Thinking of Reading Strategies and what might work best for each age group when found myself circling back to the simple concept of “story”. We tell a story; we share a story; we read a story; and we critique a movie if the story within it lacked “substance” or simply asked us as viewers to work “too hard” to follow a plot and grow with the characters. And readers of all ages too want to identify somehow with the characters- to be taken on a Roller Coaster Ride, perhaps, to be given a slow and steady walk from beginning to end- maybe; Readers “know” if a book appeals, even before we teach students how to formally analyze plot and character development and where to look for symbols and themes.
Had the pleasure yesterday evening of being reminded of this when a student became enthusiastic about the social issues within To Kill a Mockingbird– a modern “classic”, filled with so many nuances and options for discussion that I had to marvel anew how the book had actually been taken off of some reading lists. The characters in this story have become near stereotypes, representing segments of society to be either admired or feared. Racism, social conscience, economic differences within society, justice- a justice system for all?, children versus adults and understanding of “big” issues, social norms and social responsibility, individual versus society- the list of discussion topics goes on. And though Harper Lee’s book is not the only one to call attention to the discrepancy between the way the world ought to be and the way the world often- in fact-is, this text may either make a reader grateful that it is now 2014- and issues depicted belong to the last century, or sad, that it is now 2014, and issues depicted may still be prevalent, in spite of many reasons to believe that by now, “everyone” should know better.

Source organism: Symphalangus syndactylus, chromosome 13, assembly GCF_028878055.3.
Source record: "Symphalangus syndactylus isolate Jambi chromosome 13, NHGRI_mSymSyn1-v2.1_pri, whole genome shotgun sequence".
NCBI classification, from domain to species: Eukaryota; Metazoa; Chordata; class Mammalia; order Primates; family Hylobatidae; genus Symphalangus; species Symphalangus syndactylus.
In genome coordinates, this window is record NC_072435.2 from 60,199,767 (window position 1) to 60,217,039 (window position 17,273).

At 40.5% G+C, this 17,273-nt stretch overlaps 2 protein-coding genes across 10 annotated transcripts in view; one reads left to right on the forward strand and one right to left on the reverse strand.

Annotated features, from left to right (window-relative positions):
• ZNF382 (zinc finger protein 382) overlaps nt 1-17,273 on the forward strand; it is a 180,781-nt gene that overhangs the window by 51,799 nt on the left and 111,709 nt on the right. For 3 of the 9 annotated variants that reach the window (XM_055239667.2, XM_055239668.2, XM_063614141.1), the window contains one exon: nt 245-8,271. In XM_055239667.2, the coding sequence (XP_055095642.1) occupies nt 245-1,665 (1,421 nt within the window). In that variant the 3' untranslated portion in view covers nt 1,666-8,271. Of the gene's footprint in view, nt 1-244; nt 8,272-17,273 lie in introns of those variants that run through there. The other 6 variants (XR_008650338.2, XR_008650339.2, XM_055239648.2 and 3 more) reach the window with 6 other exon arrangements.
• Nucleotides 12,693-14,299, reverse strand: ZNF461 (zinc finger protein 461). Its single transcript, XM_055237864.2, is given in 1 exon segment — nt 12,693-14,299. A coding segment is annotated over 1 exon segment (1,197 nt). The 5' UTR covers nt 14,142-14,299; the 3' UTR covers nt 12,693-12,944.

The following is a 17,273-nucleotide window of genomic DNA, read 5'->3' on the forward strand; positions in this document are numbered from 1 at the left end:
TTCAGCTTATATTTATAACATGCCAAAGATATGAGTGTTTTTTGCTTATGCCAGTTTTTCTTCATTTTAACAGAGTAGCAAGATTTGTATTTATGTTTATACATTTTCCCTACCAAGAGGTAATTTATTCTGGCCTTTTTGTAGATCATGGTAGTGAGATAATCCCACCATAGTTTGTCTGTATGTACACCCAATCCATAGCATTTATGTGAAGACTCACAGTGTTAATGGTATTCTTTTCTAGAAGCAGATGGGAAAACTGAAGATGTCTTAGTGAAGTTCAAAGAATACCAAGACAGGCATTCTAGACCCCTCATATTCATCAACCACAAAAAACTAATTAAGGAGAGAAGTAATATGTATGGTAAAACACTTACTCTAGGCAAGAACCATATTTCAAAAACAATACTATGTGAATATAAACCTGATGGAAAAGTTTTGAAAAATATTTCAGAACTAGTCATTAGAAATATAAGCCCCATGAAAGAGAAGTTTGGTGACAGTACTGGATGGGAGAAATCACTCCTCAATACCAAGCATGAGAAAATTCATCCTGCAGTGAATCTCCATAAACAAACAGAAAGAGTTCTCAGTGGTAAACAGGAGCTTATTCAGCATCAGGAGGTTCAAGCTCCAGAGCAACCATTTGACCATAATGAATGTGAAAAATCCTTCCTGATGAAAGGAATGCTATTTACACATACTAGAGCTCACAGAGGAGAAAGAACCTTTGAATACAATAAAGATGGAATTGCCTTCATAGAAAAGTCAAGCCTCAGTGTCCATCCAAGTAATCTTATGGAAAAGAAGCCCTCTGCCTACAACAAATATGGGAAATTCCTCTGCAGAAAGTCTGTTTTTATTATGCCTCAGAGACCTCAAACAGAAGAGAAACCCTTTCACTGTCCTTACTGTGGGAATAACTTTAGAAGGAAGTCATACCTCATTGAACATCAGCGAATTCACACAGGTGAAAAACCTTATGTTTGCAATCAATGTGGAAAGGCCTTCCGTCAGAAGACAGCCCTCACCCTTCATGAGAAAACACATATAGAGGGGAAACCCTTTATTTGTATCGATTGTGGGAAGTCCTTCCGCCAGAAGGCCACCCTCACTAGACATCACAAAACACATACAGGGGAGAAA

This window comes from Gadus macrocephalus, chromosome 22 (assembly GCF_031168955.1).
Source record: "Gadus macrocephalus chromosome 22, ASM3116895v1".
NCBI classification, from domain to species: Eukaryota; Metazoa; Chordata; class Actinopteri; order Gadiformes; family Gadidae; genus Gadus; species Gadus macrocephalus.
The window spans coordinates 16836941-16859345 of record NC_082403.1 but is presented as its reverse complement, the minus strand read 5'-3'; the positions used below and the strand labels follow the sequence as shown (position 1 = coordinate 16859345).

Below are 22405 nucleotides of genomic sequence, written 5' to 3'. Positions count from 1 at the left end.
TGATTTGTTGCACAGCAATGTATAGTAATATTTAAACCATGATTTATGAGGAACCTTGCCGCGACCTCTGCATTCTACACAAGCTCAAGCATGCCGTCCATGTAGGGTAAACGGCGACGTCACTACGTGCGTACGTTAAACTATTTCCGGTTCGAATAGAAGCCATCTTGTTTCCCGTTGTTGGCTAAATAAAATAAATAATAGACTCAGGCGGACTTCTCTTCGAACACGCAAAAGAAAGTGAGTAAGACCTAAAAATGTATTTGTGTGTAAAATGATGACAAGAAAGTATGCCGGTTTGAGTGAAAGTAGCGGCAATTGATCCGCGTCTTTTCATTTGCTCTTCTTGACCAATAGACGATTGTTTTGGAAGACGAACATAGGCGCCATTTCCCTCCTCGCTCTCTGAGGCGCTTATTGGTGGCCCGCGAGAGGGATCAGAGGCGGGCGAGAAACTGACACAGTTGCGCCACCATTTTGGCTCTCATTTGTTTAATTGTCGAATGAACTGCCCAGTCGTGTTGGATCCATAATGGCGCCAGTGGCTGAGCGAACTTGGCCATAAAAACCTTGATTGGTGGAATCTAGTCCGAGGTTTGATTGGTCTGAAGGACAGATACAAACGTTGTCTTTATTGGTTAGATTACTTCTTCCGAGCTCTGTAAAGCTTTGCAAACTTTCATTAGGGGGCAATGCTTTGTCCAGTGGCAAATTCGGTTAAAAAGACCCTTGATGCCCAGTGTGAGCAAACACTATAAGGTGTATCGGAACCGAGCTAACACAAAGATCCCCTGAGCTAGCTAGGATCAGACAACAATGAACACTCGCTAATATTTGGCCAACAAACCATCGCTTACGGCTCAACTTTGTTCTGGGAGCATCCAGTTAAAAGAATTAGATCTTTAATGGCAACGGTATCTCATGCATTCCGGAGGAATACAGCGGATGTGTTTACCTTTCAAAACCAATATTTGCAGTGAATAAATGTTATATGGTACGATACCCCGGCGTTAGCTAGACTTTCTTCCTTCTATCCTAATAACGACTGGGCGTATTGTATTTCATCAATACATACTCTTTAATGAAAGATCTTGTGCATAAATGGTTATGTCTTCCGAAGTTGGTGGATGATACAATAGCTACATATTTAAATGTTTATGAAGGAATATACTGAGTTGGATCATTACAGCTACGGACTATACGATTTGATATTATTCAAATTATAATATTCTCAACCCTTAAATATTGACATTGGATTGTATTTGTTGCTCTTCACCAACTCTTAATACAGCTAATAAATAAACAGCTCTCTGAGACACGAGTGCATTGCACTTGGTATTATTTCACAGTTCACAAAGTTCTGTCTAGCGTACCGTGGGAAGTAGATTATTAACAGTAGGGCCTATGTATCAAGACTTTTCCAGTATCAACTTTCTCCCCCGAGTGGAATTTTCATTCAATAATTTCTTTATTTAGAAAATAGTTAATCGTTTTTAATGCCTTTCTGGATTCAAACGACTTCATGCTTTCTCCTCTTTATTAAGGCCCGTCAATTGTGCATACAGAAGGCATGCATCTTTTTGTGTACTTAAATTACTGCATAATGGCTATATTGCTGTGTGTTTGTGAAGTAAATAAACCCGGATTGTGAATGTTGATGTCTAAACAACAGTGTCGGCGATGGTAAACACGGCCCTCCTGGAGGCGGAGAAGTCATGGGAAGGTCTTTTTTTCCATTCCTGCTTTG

Story then is what keeps a reader’s attention; the young child laughing as Mortimer climbs up the stairs “thump, thump, thump, thump”, the older child learning Greek Myths along with following Percy on his adventures, the high school student reacting to a character in The Help, or marveling at the formality within Pride and Prejudice, is absorbing how others- writers- have seen their society, and chosen to encapsulate in written form aspects of social interaction, some comedic, some tragic, some simply “as is”, that we, readers, might gain a little bit of insight and also question what we take for granted- how we interact with others; how others interact with us.
Story, oral and written, keeps us engaged. Young students require help in building vocabulary that will later be used to decipher the stories they are expected to read and make sense of through their academic years. One of our bigger tasks then is how to encourage vocabulary building, vocabulary usage, vocabulary extensions. And this task begins in preschool, where we sing songs, use movement and gesture to get at emotion, encourage play acting of various characters, and in general start the foundation for literacy acquisition. In doing so we are also encouraging the beginning of empathic relating, the ability to care about another and to feel that the other’s experience matters. Stories help us to move across artificial and real boundaries, boundaries of time and space, boundaries of religion and race, boundaries of culture and country. And while I am one who finds reading can actually transport a reader from the here and now into the story itself, I work with struggling readers daily. So I look for as many variations of story as possible, to cultivate an ability to encourage the reader to move beyond his or her own stereotype- a label possibly imposed by an academic institution- and to read first for pleasure in the story, then to evaluate the story; to read at a level that allows for absorbing the big picture within the tale, and to connect that image with what the student already has experienced. And regardless of age, to allow for the recap- the retelling of the story, the part when the student is able to say “I did this” (meaning I did the reading) for while retelling may not be the same action as summarizing or analyzing, retelling offers a strong practical reward- the student hearing his or her own voice while sharing ideas. Isn’t this a central goal of a writing conference?